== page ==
See your gut as an athletic organ! It can be nutritionally trained to deal with the pressures of endurance training.   As a nutritional therapist we work with the individual so interventions are tailor made dependent on the needs of our clients. The starting point is helping to support microbiota diversity in the gut and creating the right environment in the gut for beneficial bacteria to grow including probiotic supplements and plant fibre. There is increasing research into the benefits of probiotics to support gut immune response (4,5). L-glutamine has been shown to the be principle fuel and nitrogen source for cells in the gut, helping to reduce gut inflammation. Antioxidants are also key. Sourcing from brightly coloured fruits and vegetables (including white and green) is always recommend over supplements as they are all in their synergistic and easy to digest. Allicin in garlic helps to defend against bacterial and fungal species including Salmonella, H. pylori, Streptococcus, Vibrio and Candida albicans too.

You’re 99% microbe…its time you started eating like it –Jeff Leach

Foods to minimise and optimise prior to training:


  1. Total sugar load – refined sugar and simple carbohydrates.
  2. Caffeine can cause gut spasms as can dairy and wheat.
  3. Reduce dairy and gluten.
  4. Excessive stress
  5. NSAIDs
  6. Alcohol


  1. Sources of prebiotics (which help create the right environment for healthy bacteria to grow): Jerusalem artichokes, chicory, asparagus, leeks, fermented foods such as kefir, sauerkraut, kimchi.
  2. Increase anti-inflammatory foods: linseed/flaxseed oil and seeds, oily fish (salmon, trout, sardines, mackerel), ginger, turmeric, garlic.
  3. Antioxidants from brightly coloured vegetables and fruits. Berries and cherries – sources of bioflavonoids which can help to repair the gut lining.
  4. An apple a day – will keep the doctor away by helping to nourish your gut – apples contain pectin which helps to keep bowel movements regular.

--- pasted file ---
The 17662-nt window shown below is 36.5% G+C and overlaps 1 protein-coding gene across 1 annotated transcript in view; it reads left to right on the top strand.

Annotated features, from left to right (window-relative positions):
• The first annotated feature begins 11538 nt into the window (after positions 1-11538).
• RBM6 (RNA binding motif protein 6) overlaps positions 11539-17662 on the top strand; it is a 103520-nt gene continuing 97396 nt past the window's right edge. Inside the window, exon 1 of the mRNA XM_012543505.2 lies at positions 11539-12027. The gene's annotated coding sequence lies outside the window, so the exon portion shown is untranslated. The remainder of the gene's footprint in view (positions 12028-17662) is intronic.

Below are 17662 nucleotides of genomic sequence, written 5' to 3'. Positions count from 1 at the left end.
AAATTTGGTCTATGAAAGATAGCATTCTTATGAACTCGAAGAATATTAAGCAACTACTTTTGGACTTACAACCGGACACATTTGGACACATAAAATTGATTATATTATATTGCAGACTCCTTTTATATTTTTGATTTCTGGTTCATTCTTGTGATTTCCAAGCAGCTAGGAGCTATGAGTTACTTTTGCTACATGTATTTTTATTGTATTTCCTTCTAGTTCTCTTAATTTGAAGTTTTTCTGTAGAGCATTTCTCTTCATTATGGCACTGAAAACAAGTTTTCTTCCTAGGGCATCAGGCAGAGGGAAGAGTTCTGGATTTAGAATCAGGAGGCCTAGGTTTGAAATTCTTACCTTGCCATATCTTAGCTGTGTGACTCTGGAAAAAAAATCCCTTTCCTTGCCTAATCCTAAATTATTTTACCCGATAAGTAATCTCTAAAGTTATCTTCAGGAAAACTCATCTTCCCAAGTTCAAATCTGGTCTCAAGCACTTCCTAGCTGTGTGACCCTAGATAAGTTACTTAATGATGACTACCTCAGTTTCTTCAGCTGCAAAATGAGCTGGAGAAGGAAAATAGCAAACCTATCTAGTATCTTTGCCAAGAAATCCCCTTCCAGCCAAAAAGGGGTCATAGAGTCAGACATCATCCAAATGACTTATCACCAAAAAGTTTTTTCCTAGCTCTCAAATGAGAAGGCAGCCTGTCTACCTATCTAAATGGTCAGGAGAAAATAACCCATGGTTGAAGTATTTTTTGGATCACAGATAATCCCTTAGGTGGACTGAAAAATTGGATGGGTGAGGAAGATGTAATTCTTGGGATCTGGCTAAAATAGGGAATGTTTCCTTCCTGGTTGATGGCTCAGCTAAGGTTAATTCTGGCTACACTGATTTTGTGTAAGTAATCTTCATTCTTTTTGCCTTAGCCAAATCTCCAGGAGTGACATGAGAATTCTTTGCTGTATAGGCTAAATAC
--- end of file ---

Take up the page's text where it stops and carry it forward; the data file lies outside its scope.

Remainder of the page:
5. All vegetables help to provide gentle soluble fibre which provides the right environment for beneficial bacteria to grow. Beetroot, carrots, mango, peppers, spinach, sweet potato – sources of beta-carotene which help support the immune system.
  6. Peppermint tea – helps to increase digestive secretions is known to be calming and to help reduce gut spasms.
  7. Ground linseed (flaxseed) – help to nourish the gut as it turn into a mucilage. Add to smoothies or low sugar granola or porridge to help nourish the gut. Also a good source of protein. Psyllium husk as a similar affect in the gut – bulking agent and a great source of gentle fibre.
  8. Maintain hydration during training
  9. NO stimulation (nitrates)
  10. Supplements:
    1. Probiotics– high potency ones.
    2. L-glutamine
    3. Zinc (citrate form the best absorbed by the body)
    4. Curcumin

I created the Sport Elixir as a vegan protein post training recovery blend. There’s a lot of mis-information out there about how much protein you should take after training. Do you really need to have 20g of protein after training for an hour? My approach is to take it from food as opposed to flavoured whey protein powders or highly sweetened protein bars. My issue with all the whey protein is that it can be very hard to digest, causing symptoms such as bloating, and it’s also pro-inflammatory. Inflammation is the scourge of every athlete and it’s important to keep it in check which is why I prefer to use vegan plant protein. Plant protein is also a natural source of fibre which nourishes the gut and helps create the right environment in the gut for beneficial bacteria to grow. Vitamin C is also essential to help support the immune system after training – if your immune system is sluggish then your performance is likely to be too. Our Sport Elixir contains over 110% of our recommended daily allowance of Vit C in every 10g serving.